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A year and a half later, I have cleavage again!

This photo was taken a few days before the surgery. As you can see, I don’t have a lot of body fat, which is why I was a good candidate for this procedure.  My surgeon tells me that most women have a more natural-looking outcome with the implants alone: not so in my case.  I was told to put on some extra weight and that the needed fat for the procedure would be “harvested” from my mid-section.  I did as I was told, but I only managed about ten pounds because I was on the waiting list for nearly a year and it was hard to keep the weight on.

By far the worst of it was the pain in my abdomen afterwards.  There was substantial bruising and equal amounts of swelling.  Wearing clothes was difficult; sitting down in them was nearly impossible. Here are some pictures of my very sore and bruised abdomen.

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If you’ve never seen what liposuction actually looks like, check out this video. Warning: GRAPHIC! It’s not for the faint-of-heart.

The entire process only took about 45 minutes and was an outpatient procedure, which is to say I was never admitted into the hospital but rather I stayed in the same waiting area both before and after. There were other people sharing my ward, all of whom seemed to be having either elective or non-life threatening things done. I was allowed to go home about two hours after the anesthetic wore off. Though there was a lot of pain, I never ended up taking the Oxycodone that was prescribed to me. I hate the feeling if being stoned so I opted to take Tylenol at regular intervals instead. The key is taking it on a schedule and never allowing it to wear off completely.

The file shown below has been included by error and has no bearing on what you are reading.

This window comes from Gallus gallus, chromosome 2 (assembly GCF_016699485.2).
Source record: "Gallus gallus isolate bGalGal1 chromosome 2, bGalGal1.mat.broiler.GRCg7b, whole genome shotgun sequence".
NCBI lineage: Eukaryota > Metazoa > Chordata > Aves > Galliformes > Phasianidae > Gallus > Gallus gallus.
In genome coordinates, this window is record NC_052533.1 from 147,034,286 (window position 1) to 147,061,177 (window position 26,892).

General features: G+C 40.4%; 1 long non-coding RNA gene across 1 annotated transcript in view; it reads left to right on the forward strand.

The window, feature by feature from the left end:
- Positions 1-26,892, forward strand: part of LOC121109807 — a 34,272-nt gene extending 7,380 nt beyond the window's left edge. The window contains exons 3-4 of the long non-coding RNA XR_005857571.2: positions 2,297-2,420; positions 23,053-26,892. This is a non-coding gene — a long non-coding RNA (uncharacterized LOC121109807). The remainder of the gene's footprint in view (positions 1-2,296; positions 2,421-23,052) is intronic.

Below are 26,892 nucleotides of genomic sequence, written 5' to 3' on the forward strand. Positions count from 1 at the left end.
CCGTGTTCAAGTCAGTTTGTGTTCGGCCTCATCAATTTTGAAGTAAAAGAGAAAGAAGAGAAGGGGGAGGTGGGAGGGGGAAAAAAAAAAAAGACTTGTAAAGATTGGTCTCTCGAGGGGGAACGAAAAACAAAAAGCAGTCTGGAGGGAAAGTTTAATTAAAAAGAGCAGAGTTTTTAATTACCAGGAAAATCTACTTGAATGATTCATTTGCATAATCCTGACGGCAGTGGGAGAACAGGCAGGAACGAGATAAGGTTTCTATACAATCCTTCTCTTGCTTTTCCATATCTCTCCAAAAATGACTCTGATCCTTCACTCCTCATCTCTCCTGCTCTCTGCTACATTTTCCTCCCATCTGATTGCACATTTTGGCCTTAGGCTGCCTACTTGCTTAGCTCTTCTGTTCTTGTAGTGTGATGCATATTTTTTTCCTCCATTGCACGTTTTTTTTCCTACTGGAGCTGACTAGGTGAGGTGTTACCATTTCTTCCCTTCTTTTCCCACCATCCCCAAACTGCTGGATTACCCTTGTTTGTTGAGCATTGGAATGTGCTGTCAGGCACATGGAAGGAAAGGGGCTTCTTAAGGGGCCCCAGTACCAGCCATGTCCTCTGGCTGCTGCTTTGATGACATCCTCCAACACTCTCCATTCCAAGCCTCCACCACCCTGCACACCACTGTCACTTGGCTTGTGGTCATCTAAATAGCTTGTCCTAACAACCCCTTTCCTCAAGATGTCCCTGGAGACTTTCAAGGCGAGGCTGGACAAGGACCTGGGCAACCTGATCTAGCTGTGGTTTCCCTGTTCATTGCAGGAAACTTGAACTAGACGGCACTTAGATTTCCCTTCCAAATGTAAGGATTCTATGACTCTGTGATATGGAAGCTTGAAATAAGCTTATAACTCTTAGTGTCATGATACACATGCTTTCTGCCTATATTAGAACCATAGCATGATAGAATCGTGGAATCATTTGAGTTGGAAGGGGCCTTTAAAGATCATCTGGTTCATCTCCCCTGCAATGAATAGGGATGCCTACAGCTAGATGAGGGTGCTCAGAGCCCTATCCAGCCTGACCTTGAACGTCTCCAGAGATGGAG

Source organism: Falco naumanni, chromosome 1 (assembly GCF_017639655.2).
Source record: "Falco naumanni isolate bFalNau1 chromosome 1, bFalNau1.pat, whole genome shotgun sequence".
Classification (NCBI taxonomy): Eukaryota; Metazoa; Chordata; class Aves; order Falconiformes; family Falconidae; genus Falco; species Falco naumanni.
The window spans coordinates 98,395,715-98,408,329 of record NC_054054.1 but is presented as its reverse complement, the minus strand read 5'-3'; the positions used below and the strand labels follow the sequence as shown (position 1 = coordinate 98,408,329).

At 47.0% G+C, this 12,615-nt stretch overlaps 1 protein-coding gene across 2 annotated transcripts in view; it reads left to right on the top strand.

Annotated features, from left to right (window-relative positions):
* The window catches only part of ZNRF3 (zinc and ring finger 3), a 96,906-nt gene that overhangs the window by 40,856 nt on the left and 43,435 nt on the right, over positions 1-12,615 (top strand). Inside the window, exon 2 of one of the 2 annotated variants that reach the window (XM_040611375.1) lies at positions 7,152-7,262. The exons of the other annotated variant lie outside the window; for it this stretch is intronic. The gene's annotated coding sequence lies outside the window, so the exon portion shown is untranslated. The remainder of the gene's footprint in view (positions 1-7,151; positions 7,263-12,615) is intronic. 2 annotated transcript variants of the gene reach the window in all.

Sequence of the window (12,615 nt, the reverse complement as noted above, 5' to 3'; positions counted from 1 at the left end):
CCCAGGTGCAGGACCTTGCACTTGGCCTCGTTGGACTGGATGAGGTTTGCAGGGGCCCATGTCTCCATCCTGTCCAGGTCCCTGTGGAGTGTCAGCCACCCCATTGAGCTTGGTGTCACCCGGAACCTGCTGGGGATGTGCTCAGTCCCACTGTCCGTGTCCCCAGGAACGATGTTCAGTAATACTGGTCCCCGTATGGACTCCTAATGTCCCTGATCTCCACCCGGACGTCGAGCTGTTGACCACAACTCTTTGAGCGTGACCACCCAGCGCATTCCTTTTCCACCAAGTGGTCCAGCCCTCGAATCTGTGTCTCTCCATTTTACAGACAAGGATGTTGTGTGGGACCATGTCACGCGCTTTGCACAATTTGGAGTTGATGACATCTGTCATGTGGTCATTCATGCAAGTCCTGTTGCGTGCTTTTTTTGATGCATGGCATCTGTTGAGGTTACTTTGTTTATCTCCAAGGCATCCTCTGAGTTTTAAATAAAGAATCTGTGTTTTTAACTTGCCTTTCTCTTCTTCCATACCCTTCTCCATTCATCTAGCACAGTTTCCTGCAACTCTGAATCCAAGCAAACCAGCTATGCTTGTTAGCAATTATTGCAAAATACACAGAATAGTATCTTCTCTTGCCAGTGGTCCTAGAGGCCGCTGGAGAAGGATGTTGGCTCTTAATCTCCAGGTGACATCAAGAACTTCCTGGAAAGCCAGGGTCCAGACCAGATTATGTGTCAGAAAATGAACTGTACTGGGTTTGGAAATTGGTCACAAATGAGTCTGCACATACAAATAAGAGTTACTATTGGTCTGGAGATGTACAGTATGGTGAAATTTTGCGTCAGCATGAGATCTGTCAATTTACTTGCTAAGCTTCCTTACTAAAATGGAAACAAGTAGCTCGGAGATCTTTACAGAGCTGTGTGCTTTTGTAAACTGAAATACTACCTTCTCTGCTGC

So, without further ado, here are some photos of the healing process. I think it turned out pretty good, although the breasts did look fuller before the swelling went down. Oh well. Beggars can’t be choosers. 😛

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The day before – wrinkly

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2 days after – sore!

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1 week after – rainbow

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3 weeks after – almost healed, and fuller!

● As One Door Closes…

Hello friends! I just wanted to let all of my loyal followers and supporters know that I have decided use this blog: “Survivor@37” less often. As my cancer journey is losing steam, it seems cancer is no longer as relevant of a theme for me. I am still on medication and will continue to be for the next three years. If I have any medical news, updates or observations, please expect them to be found here. I am hoping to announce that I have survived five years without a recurrence of cancer in 2018. Please check back! 😉